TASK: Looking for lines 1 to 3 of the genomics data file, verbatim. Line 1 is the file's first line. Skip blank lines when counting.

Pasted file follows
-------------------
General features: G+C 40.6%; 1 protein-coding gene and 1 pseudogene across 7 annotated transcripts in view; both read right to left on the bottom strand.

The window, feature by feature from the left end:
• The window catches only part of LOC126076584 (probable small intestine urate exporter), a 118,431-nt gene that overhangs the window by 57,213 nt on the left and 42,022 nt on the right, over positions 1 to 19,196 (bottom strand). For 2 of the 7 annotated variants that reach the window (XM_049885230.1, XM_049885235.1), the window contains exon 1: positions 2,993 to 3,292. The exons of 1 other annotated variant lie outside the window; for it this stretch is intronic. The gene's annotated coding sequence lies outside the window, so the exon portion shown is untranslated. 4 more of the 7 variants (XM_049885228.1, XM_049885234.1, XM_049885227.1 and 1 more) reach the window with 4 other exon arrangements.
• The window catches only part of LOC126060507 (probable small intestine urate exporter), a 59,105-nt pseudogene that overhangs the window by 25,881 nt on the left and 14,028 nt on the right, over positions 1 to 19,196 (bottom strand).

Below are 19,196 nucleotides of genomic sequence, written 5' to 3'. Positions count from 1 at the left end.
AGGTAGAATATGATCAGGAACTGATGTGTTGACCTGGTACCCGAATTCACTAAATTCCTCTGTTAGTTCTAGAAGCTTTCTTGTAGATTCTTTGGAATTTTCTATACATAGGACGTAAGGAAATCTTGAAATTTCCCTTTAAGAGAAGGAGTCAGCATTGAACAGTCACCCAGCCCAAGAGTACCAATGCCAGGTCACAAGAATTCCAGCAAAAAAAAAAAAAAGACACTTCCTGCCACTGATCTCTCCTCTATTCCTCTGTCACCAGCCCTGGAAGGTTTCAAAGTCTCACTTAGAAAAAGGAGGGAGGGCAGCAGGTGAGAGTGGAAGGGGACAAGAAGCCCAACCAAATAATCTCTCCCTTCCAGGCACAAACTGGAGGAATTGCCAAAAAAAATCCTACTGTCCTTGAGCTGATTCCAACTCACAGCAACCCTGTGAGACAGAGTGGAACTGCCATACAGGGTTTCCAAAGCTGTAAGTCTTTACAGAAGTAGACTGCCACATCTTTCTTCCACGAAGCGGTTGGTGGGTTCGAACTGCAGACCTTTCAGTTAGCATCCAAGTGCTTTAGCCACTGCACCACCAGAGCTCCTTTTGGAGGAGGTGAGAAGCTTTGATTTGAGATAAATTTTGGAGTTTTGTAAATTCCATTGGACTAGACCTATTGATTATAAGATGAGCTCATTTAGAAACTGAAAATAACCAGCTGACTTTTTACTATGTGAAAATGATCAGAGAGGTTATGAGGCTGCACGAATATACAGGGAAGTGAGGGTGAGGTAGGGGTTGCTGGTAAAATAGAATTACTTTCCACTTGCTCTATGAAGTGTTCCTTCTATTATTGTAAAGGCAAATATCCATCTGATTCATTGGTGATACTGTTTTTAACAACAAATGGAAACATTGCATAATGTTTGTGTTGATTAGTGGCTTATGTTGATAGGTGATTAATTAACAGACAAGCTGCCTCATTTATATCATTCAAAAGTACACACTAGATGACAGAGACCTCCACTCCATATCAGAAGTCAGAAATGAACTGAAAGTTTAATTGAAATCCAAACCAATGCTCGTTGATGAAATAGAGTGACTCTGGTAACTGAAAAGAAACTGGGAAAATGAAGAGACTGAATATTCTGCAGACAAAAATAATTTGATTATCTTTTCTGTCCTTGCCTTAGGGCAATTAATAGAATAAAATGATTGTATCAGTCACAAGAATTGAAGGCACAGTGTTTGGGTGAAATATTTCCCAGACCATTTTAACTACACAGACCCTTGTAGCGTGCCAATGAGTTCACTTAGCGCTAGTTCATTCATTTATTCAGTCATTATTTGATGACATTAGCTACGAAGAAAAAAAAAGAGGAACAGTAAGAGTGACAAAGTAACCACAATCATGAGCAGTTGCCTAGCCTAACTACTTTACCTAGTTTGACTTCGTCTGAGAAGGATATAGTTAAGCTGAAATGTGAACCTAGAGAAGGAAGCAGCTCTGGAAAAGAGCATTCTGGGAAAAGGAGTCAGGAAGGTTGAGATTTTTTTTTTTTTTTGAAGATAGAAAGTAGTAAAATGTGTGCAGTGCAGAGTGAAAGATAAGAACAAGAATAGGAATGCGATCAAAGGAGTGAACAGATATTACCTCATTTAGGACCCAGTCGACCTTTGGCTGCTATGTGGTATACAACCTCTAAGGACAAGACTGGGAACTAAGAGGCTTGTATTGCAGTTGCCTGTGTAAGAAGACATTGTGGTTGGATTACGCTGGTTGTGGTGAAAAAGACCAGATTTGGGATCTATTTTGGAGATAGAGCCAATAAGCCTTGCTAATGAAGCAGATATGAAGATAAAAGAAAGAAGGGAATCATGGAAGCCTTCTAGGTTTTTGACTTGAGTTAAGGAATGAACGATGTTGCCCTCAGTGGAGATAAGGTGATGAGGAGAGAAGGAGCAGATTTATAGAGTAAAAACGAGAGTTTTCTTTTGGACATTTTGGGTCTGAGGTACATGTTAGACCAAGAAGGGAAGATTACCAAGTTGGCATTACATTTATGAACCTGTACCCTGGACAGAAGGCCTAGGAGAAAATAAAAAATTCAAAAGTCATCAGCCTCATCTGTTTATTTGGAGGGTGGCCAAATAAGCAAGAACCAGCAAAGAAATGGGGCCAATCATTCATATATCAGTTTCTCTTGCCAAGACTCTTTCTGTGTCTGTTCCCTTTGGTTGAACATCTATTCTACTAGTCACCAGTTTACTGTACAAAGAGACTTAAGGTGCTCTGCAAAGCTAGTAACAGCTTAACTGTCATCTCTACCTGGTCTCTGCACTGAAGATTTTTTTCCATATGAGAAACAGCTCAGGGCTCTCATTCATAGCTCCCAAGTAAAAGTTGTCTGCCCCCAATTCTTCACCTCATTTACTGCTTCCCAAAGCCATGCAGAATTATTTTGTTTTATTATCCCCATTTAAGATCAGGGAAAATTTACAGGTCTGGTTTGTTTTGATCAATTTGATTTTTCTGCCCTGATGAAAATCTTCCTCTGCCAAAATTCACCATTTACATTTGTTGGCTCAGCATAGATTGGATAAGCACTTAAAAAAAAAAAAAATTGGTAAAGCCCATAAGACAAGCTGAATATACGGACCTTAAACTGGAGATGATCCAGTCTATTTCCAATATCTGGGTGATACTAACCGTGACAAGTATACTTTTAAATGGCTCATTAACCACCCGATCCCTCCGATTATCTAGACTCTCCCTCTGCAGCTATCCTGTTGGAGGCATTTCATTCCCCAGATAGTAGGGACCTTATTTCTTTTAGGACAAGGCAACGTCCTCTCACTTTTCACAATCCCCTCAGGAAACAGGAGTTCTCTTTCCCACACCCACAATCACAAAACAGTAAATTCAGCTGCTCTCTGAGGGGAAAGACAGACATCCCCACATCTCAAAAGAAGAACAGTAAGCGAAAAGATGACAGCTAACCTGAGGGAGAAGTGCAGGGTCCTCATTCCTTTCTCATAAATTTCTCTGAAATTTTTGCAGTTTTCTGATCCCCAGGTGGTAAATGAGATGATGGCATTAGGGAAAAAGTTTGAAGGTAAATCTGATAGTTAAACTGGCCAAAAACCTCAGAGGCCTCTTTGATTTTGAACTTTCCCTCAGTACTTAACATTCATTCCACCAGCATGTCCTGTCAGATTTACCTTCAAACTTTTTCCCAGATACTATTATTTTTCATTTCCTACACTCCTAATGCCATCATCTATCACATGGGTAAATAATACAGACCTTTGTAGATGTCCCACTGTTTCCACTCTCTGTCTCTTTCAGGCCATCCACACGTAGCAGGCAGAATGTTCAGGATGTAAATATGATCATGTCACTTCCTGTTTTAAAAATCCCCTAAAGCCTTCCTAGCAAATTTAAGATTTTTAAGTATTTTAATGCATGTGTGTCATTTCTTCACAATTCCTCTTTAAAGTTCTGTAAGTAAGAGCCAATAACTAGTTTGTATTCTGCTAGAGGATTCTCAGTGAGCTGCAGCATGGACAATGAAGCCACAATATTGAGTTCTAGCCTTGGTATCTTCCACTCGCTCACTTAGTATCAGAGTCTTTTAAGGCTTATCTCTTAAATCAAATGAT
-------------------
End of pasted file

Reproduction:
General features: G+C 40.6%; 1 protein-coding gene and 1 pseudogene across 7 annotated transcripts in view; both read right to left on the bottom strand.

The window, feature by feature from the left end:
• The window catches only part of LOC126076584 (probable small intestine urate exporter), a 118,431-nt gene that overhangs the window by 57,213 nt on the left and 42,022 nt on the right, over positions 1 to 19,196 (bottom strand). For 2 of the 7 annotated variants that reach the window (XM_049885230.1, XM_049885235.1), the window contains exon 1: positions 2,993 to 3,292. The exons of 1 other annotated variant lie outside the window; for it this stretch is intronic. The gene's annotated coding sequence lies outside the window, so the exon portion shown is untranslated. 4 more of the 7 variants (XM_049885228.1, XM_049885234.1, XM_049885227.1 and 1 more) reach the window with 4 other exon arrangements.